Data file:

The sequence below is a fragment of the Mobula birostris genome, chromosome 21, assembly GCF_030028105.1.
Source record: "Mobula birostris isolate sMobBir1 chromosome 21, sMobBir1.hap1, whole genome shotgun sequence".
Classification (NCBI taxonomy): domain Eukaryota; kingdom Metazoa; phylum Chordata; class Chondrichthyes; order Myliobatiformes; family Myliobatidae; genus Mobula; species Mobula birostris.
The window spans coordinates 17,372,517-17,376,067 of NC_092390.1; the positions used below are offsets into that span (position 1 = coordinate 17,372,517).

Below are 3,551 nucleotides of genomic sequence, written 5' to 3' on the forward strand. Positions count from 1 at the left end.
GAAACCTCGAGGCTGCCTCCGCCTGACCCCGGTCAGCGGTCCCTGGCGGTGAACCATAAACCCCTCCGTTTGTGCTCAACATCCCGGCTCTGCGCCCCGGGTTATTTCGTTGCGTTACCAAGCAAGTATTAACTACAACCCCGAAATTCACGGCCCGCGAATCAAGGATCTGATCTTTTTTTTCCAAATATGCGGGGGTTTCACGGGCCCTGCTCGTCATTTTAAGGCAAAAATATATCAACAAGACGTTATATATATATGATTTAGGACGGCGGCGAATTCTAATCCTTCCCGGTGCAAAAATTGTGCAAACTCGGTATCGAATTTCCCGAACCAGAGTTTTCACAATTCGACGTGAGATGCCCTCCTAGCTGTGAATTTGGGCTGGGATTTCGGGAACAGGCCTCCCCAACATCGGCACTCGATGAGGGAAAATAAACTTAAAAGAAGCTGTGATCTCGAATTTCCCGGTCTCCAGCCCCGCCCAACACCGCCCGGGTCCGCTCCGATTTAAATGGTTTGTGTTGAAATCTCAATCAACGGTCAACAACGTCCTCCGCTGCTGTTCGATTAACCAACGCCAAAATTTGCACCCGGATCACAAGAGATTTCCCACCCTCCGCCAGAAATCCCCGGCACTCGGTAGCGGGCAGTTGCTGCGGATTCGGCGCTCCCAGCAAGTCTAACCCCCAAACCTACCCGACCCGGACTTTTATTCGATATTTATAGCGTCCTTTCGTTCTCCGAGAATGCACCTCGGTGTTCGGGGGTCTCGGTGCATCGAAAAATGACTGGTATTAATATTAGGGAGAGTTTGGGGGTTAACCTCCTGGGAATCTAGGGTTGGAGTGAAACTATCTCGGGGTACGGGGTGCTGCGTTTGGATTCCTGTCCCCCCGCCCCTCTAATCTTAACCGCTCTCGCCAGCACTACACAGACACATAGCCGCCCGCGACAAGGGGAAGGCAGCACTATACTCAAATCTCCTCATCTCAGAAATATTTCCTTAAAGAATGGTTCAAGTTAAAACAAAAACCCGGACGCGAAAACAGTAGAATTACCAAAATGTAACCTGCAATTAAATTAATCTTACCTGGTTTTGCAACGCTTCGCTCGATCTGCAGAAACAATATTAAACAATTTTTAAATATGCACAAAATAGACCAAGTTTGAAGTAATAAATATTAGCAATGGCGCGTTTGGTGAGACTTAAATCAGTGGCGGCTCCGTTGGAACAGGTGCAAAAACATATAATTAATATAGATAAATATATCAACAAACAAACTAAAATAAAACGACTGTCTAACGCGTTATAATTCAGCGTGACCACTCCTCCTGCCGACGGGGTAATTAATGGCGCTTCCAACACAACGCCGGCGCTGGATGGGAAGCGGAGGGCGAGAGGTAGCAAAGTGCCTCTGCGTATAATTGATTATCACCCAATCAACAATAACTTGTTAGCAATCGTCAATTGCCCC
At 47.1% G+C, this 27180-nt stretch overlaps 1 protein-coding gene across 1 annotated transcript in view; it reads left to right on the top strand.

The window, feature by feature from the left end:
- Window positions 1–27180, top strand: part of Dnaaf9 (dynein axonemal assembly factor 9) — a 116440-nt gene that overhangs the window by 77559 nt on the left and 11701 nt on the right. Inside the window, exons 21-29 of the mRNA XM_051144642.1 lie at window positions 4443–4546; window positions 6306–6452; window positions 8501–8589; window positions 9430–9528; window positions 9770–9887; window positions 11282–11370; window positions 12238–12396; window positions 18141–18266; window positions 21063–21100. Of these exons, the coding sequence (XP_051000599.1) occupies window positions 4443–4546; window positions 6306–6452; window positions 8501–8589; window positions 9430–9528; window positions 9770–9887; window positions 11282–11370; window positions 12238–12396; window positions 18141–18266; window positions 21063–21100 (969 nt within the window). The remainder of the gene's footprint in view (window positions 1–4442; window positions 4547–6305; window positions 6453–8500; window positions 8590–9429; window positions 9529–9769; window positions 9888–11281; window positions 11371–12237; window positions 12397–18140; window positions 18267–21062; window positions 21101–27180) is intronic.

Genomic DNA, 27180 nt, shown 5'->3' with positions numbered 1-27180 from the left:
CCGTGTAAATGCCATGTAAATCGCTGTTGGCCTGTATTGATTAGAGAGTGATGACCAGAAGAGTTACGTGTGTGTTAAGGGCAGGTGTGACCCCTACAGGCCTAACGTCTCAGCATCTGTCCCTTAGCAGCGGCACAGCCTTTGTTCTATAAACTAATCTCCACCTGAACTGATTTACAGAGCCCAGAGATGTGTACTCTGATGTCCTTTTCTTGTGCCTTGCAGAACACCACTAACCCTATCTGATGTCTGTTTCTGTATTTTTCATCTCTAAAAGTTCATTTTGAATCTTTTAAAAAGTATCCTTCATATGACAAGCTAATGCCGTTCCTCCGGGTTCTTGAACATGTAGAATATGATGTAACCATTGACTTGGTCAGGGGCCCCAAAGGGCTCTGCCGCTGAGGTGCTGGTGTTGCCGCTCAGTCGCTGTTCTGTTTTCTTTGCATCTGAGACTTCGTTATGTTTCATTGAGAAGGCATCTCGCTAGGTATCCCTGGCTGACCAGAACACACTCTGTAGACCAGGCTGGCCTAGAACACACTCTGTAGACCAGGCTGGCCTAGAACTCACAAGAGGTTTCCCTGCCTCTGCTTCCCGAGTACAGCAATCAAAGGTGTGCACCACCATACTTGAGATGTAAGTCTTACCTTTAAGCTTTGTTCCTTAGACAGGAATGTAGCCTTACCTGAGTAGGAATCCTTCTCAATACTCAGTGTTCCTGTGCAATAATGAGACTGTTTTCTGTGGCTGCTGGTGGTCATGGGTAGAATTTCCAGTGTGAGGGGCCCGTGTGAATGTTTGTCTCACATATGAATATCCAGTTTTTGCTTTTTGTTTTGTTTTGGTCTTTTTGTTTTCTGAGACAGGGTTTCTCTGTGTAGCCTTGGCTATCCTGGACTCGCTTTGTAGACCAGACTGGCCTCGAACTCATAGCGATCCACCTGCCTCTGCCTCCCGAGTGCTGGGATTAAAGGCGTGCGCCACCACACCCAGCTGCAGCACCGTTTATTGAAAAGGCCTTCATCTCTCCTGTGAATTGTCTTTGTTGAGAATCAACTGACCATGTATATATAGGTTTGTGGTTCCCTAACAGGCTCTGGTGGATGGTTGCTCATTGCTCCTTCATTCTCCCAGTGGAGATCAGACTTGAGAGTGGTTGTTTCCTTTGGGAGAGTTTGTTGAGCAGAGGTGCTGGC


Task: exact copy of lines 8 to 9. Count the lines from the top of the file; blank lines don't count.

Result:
The window, feature by feature from the left end:
- Window positions 1–27180, top strand: part of Dnaaf9 (dynein axonemal assembly factor 9) — a 116440-nt gene that overhangs the window by 77559 nt on the left and 11701 nt on the right. Inside the window, exons 21-29 of the mRNA XM_051144642.1 lie at window positions 4443–4546; window positions 6306–6452; window positions 8501–8589; window positions 9430–9528; window positions 9770–9887; window positions 11282–11370; window positions 12238–12396; window positions 18141–18266; window positions 21063–21100. Of these exons, the coding sequence (XP_051000599.1) occupies window positions 4443–4546; window positions 6306–6452; window positions 8501–8589; window positions 9430–9528; window positions 9770–9887; window positions 11282–11370; window positions 12238–12396; window positions 18141–18266; window positions 21063–21100 (969 nt within the window). The remainder of the gene's footprint in view (window positions 1–4442; window positions 4547–6305; window positions 6453–8500; window positions 8590–9429; window positions 9529–9769; window positions 9888–11281; window positions 11371–12237; window positions 12397–18140; window positions 18267–21062; window positions 21101–27180) is intronic.